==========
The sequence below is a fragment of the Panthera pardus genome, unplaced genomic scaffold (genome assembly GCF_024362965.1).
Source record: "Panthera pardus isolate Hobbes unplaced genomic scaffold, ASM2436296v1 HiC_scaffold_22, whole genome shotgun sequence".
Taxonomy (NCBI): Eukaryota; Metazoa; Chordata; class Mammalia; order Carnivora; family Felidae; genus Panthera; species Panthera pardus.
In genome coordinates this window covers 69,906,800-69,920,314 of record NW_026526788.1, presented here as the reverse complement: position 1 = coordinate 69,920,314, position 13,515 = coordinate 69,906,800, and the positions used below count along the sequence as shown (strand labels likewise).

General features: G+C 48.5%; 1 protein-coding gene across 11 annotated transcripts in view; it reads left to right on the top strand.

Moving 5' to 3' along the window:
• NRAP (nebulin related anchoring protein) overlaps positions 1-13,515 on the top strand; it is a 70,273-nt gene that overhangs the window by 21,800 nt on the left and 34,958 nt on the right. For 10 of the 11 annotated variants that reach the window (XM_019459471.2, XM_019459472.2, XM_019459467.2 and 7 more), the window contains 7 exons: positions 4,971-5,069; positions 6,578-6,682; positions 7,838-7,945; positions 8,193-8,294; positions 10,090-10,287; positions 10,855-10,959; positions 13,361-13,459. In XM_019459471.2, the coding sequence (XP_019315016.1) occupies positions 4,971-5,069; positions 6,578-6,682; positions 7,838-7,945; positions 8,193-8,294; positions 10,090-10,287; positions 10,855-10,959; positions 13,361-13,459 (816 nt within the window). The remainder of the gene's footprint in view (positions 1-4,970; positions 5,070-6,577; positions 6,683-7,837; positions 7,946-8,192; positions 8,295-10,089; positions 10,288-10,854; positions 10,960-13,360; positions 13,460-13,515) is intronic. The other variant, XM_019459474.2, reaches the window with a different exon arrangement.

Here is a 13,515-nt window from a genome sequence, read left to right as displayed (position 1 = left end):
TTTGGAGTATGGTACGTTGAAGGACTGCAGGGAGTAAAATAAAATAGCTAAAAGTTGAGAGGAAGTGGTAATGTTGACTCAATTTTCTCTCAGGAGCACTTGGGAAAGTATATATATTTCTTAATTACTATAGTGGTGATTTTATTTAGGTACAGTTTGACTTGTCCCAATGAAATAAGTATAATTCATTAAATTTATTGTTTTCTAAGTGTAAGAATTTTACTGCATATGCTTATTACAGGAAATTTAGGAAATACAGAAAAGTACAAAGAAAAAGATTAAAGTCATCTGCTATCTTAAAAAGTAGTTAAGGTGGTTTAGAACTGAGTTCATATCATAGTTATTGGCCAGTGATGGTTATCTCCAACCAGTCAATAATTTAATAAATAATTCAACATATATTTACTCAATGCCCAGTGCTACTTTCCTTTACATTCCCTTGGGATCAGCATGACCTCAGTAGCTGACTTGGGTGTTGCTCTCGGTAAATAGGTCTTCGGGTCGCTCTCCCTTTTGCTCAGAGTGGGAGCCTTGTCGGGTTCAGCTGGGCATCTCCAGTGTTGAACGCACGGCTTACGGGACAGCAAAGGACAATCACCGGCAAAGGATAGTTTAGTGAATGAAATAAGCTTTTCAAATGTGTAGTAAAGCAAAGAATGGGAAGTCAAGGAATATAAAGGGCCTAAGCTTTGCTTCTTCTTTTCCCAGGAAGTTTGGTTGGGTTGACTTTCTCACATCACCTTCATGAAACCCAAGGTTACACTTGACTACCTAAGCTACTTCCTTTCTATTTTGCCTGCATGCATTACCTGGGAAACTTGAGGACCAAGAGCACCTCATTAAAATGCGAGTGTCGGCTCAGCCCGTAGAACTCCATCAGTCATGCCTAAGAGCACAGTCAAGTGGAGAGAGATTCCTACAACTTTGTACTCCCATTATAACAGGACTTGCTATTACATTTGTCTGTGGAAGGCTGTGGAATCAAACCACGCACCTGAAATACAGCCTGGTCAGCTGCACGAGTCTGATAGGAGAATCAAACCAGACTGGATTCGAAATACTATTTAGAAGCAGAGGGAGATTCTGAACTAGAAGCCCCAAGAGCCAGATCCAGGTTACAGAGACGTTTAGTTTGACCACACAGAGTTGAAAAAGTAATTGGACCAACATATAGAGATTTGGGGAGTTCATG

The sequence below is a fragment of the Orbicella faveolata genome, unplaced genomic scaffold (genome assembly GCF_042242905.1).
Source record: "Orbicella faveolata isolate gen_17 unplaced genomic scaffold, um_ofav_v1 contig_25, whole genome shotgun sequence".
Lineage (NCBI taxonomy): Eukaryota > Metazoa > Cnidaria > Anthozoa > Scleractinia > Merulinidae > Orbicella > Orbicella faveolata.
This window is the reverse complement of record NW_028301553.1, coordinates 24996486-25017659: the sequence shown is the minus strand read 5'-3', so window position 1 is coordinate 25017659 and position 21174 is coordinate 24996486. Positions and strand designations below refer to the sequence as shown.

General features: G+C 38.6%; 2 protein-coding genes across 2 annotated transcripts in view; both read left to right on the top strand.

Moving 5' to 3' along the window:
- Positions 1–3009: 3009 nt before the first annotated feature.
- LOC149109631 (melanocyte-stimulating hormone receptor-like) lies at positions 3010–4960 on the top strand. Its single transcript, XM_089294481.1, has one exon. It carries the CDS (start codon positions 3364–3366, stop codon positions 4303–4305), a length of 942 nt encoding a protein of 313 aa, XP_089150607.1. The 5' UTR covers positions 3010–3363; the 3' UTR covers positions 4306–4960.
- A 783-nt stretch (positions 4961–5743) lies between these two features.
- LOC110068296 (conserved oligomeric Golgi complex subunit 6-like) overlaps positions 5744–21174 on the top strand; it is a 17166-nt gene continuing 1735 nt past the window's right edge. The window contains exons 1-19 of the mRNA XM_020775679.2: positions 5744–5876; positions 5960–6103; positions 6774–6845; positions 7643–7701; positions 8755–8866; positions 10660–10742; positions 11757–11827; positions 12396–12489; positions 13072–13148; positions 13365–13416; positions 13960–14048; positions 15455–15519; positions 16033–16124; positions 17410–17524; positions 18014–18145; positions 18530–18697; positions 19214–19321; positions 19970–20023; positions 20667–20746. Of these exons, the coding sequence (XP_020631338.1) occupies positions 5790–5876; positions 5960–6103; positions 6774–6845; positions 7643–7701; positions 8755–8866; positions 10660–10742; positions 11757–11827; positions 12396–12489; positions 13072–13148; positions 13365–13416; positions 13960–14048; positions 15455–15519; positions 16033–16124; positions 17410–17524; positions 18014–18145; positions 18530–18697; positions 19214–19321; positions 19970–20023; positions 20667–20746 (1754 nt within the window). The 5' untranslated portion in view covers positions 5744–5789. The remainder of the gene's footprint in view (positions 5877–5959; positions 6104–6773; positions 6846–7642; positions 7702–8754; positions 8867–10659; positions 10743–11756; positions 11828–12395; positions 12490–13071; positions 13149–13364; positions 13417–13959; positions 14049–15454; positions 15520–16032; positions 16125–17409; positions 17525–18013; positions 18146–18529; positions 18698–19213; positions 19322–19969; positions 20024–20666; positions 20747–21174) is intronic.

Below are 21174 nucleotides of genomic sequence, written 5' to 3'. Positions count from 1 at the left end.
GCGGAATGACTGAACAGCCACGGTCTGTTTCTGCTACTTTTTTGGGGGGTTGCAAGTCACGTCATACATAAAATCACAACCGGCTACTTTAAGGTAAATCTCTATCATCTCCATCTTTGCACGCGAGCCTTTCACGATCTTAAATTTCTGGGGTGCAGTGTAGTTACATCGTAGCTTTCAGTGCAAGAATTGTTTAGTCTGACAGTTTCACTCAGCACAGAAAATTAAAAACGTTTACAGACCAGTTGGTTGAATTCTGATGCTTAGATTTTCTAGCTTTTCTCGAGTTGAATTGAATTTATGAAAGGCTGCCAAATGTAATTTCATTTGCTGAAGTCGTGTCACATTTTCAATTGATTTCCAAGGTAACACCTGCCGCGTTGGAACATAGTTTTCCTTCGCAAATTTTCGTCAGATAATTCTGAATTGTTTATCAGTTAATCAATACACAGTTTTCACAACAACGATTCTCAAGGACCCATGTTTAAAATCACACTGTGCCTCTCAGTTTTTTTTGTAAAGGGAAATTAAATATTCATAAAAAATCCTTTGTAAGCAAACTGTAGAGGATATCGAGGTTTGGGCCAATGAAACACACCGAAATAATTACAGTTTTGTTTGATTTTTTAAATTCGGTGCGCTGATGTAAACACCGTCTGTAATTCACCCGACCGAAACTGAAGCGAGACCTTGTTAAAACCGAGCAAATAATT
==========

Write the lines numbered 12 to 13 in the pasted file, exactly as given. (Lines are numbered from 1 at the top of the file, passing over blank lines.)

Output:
Lineage (NCBI taxonomy): Eukaryota > Metazoa > Cnidaria > Anthozoa > Scleractinia > Merulinidae > Orbicella > Orbicella faveolata.
This window is the reverse complement of record NW_028301553.1, coordinates 24996486-25017659: the sequence shown is the minus strand read 5'-3', so window position 1 is coordinate 25017659 and position 21174 is coordinate 24996486. Positions and strand designations below refer to the sequence as shown.